I'd come to the conclusion while wandering around London the previous night, that Watson hadn't the faintest idea of what Lestrade was intending before he agreed to meet with him. His brushing him off on the steps of our home told me that quite clearly. If romance had been his intention then he would have kissed the man goodnight at the very least.

Therefore he must have accepted the invitation with the idea of nothing more than friendship on his part, which meant that my view of my friend was not immeasurably altered. That it was, in fact, the good inspector of whom I now had a slightly different image, which I would file away under interesting facts, but, since he had fortunately failed in his attempt to seduce my dear Watson, had no immediate bearing on my life.

However, I was also now quite certain that there was something bothering Watson. The contrast between the happy and engaged man I saw during the early part of last evening, before Lestrade made his unwanted advance, and the man I have been living with for the last few weeks was markedly obvious once I looked at it. He has not been his usual cheerful self for some time. So I had to determine what was wrong.

It shouldn't be a difficult problem. I might be able to discover the answer simply by asking him. He hasn't chosen to confide in me so far, but I'm the first one to admit that I've been quite distracted lately with one case after another. Perhaps he simply hasn't had the chance to tell me anything. At any rate, that's where I would begin, by giving him that chance.

"Good morning, my dear Watson! A lovely morning, isn't it?" I said as I took my place and began to set out my breakfast. "How was your evening out? Where did you go? If you don't mind my asking that is."

Watson, who really looked quite pale, blotted his mouth with his napkin and set it on the table before speaking. No doubt he was tired of pretending to eat and wanted an end to it now that I had arrived. I could hardly blame him; the congealing contents of his plate looked quite revolting.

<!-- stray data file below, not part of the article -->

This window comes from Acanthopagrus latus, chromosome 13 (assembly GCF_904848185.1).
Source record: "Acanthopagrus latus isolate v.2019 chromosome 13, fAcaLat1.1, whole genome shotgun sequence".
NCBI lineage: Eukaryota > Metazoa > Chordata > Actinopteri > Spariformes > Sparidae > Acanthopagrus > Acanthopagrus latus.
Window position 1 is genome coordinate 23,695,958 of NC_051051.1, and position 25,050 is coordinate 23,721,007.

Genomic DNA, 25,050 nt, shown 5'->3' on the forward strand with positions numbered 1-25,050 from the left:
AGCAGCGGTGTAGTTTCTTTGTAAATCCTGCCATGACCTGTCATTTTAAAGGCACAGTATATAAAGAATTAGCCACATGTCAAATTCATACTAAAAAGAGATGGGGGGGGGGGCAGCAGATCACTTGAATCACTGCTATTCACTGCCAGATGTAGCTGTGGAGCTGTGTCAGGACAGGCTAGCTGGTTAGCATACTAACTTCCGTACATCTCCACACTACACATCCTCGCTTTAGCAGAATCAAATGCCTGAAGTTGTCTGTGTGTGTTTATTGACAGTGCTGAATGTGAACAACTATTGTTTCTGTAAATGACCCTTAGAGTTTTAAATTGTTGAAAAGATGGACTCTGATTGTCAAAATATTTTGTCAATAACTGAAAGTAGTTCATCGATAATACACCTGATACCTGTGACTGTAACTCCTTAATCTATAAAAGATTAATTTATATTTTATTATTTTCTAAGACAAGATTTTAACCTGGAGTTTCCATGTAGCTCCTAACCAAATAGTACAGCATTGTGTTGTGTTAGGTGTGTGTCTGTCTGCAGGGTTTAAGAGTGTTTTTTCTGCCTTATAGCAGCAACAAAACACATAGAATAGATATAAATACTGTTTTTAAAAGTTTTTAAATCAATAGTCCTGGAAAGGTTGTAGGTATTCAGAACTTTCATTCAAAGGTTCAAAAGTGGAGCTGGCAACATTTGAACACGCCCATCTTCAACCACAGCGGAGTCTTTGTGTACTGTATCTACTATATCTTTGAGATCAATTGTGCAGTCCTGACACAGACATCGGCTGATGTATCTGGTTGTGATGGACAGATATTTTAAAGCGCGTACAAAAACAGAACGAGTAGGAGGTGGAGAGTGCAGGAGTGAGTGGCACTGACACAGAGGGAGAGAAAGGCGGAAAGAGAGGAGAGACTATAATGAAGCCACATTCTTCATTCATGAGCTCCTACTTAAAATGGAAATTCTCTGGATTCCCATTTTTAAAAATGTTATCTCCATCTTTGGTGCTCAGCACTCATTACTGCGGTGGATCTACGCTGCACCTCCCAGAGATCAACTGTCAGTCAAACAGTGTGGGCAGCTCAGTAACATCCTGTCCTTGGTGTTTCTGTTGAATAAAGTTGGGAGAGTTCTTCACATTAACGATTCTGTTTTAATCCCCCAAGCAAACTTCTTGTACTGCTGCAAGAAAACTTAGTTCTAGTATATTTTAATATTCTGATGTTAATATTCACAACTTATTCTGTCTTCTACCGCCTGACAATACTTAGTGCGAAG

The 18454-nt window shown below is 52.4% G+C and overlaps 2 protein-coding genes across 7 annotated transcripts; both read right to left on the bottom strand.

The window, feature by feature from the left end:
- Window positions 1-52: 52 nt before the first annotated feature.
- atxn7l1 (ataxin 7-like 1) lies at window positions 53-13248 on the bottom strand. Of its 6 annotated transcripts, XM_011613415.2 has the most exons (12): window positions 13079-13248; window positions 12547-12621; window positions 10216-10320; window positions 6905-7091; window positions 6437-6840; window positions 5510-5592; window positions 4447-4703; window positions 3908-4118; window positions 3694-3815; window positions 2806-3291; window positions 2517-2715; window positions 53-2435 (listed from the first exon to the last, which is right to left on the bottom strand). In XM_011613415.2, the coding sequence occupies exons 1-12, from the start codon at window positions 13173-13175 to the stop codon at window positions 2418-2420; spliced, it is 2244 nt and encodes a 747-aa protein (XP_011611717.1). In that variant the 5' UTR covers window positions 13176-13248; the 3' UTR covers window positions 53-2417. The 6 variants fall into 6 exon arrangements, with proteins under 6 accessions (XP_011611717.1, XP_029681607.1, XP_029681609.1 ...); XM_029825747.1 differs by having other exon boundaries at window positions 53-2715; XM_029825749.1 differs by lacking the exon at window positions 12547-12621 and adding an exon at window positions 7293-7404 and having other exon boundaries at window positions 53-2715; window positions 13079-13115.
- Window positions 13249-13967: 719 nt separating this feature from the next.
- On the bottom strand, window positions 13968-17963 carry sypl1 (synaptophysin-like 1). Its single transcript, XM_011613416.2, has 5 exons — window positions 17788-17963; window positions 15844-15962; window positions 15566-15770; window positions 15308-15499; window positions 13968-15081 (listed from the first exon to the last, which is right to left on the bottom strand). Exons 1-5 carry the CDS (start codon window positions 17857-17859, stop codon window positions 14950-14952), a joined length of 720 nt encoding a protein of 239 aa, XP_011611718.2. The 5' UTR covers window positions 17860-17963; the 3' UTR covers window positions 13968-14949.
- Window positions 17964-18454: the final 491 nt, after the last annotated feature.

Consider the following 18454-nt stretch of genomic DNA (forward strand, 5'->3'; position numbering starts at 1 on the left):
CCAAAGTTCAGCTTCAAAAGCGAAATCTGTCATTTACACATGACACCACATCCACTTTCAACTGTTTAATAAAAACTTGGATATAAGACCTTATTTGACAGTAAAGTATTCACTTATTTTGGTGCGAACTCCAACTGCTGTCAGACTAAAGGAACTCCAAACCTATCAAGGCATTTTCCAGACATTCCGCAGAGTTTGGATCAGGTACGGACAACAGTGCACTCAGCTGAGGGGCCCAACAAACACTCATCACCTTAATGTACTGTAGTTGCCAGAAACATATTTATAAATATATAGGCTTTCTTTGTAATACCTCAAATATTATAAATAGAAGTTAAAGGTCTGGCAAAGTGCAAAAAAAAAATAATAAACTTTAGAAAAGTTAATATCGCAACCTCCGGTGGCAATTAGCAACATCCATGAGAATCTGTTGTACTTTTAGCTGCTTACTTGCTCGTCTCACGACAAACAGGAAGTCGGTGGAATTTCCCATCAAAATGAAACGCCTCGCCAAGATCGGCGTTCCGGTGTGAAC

"I went for a pint and a game of billiards with an old army buddy. He was only going to be in town for the evening. I feared that you'd find our reminiscing exceedingly dull which is why I didn't ask you along."

I'd already assumed that he'd lie about last night. In his place, I wouldn't have wanted to admit the truth either. It would be far too embarrassing to discuss. Believing as I did that Lestrade and his sordid little attempt at seduction had nothing to do with whatever was really troubling Watson, I let the lie pass without challenge, though the flush on his cheeks would ordinarily draw much more reaction from me.

"No doubt it would have. I trust you enjoyed your time together?"

"Oh, yes," he answered easily. "It was quite pleasant to relax and have a pint and talk to an old friend for awhile."

I frowned ever so slightly. That clearly was not a lie. Was he really implying that he needed some time out with a "friend" to escape the tedium of time spent with me? Before I could respond to his statement, he continued by asking me a question.

"I noticed when I returned that you'd gone out yourself. Did something come up unexpectedly? I thought you intended to stay in last night."

I took a sip of my coffee. "I did intend to stay in, but after I ate, I was restless without you here to talk to, so I went for a walk."